Agencies that dispatch home care workers to help elderly and disabled Medicaid members with bathing, dressing and other daily tasks could soon earn $2 more per hour under legislative changes the governor is urging lawmakers to adopt.
Gov. Phil Murphy issued a conditional veto on Sunday that returned to lawmakers a bill designed to raise the rate for this work to $20 an hour, starting this week, and to $25 by 2025. Murphy urged them to amend this to $18 hourly, a rate he said is supported by the new state spending plan; Medicaid currently pays just over $16 for these so-called personal care services. Any change now requires legislative action.
“I agree with my legislative colleagues that this is inadequate, particularly when compared to our peer states. Competitive wages are critical to recruiting and retaining quality workers and ensuring consistent, high-quality care,” Murphy wrote in his. According to the legislation, Pennsylvania reimburses providers at $19.50 an hour and New York pays $23 hourly.
But Murphy also noted that the fiscal year 2020 budget lawmakers sent to him, which he signed Sunday and which took effect the following day, includes $21 million funding to boost Medicaid payments for these services; the Assembly appropriations committee acknowledged it would require more thanin state money — plus equal federal matching funds — to cover the $20 rate proposed in the legislation.
“Curiously, this bill and the budget passed by the Legislature, which were delivered to me on the same day, do not align,” he said. The funding gap had also raised questions for representatives of Medicaid managed-care companies, which would be tasked with paying the higher rates and wanted to make sure the state would cover the additional costs.
Murphy also urged lawmakers to strike language that would increase the pay scale in future years, noting that state law prevents them from “creating liabilities in future fiscal years without voter approval,” he wrote in his CV message. “The mandate upon future appropriations contained in this bill is therefore unconstitutional and unenforceable.”
Representatives for the lead sponsors — Sens. Richard Codey and Teresa Ruiz, and Assemblywoman Eliana Pintor Marin (all D-Essex) — declined to comment Tuesday on the Legislature’s plans for the bill. Both houses would need to vote to accept Murphy’s changes for it to become law; they are now on their summer break and have no legislative sessions scheduled for the coming months.
Increasing wages for personal care assistants, or PCAs, has long been ain both parties, as well as healthcare advocates who argue that the low wages — the employees are paid a portion of the Medicaid rate, not the full $16 — make it hard for agencies to attract and retain staff. The work can be physically and emotionally challenging, requires extensive training and state licensing, and the take-home pay can equate with that available at retail or fast-food jobs, making it a tough sell to new hires, advocates note.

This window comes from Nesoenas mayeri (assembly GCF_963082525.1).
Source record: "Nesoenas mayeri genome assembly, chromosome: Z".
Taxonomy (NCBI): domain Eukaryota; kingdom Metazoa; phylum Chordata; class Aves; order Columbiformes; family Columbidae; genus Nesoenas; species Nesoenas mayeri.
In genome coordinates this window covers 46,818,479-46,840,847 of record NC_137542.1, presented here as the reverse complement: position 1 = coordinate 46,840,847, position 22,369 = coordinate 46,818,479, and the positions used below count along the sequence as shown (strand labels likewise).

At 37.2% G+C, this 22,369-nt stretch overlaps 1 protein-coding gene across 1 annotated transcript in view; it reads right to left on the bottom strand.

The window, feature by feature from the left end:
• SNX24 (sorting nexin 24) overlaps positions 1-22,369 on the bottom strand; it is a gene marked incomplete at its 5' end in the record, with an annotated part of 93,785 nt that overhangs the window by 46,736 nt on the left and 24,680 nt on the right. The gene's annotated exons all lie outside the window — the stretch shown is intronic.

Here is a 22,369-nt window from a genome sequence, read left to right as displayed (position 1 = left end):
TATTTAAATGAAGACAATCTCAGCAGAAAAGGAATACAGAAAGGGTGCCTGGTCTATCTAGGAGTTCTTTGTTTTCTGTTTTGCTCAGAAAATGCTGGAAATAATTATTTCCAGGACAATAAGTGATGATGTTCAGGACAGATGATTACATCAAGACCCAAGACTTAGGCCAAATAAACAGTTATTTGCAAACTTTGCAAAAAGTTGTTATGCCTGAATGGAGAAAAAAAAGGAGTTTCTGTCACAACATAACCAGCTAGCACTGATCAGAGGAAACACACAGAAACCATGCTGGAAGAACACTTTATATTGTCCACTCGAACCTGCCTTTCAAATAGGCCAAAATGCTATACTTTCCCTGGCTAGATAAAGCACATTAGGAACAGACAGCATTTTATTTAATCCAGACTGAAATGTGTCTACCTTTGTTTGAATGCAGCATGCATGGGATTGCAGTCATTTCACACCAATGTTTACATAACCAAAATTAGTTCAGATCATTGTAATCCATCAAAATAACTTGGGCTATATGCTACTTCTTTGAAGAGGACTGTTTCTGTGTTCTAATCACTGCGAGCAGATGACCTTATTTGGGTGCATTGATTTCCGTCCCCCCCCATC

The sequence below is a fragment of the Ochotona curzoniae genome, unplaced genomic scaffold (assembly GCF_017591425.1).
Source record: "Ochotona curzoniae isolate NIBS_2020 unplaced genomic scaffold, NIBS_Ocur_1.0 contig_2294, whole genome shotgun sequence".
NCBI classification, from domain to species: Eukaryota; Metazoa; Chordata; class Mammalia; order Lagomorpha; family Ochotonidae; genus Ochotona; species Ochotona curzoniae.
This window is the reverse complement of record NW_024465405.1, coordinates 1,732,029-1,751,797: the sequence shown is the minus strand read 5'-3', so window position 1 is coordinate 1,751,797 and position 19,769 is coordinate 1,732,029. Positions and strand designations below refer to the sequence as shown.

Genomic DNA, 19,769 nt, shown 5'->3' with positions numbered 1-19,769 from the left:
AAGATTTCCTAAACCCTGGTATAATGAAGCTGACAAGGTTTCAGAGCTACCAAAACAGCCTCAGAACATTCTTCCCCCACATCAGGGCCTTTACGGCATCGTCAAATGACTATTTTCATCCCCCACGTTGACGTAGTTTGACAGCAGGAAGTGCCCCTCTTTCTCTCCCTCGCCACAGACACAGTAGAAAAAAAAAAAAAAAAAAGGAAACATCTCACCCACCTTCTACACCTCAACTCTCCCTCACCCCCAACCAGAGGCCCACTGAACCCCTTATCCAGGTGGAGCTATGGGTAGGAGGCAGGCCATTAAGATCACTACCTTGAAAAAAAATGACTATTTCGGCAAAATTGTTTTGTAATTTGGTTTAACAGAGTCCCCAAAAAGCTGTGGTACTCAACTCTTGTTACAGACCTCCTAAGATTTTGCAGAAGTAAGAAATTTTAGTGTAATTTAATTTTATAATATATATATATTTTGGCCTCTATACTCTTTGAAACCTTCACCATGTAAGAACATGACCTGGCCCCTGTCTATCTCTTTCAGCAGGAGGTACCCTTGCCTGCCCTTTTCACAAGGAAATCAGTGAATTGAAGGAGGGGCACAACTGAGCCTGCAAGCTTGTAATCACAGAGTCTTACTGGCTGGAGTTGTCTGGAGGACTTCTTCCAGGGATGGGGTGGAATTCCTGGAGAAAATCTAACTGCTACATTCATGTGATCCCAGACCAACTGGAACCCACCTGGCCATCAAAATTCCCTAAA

Roughly 30,000 residents now receive care from these aides, who supplement the work of nurses and other clinical staff. And demand for their services is growing as the elderly population grows and more people try to remain independent at home.
“Importantly, home-based care not only allows individuals who would otherwise be unable to continue living at home to remain in their communities, but is also more cost-effective than care provided in hospitals and nursing homes,” Murphy noted. “As our population continues to age, and medical advancements enable people to live longer and with chronic conditions, the demand for personal care services will increase. New Jersey needs a robust workforce capable of meeting this demand,” he wrote.
Any increase approved by lawmakers would build on a rate hike Murphy helped implement in 2018, when he included anin the previous state budget to add $1 to the Medicaid reimbursement rate for personal care services, bringing it to just over $16 hourly.
Murphy did not take issue with how the bill is silent on who benefits from the increased funding. The legislation was amended to remove language that would have required the rate increase to be passed on to the workers directly, which lawmakers said allowed employers the needed flexibility to cover any additional payroll tax or related costs.
Ironically, when a similar measure passed in 2017, former Gov. Chris Christie vetoed the bill for several reasons, including the fact that it did not guarantee that any rate hike went into the workers’ pockets. “These increases cannot and should not go to administrative costs or additional profits for the MCOs, since the sponsor and supporters contend that is not the intent of the bill,” Christie noted in his veto message.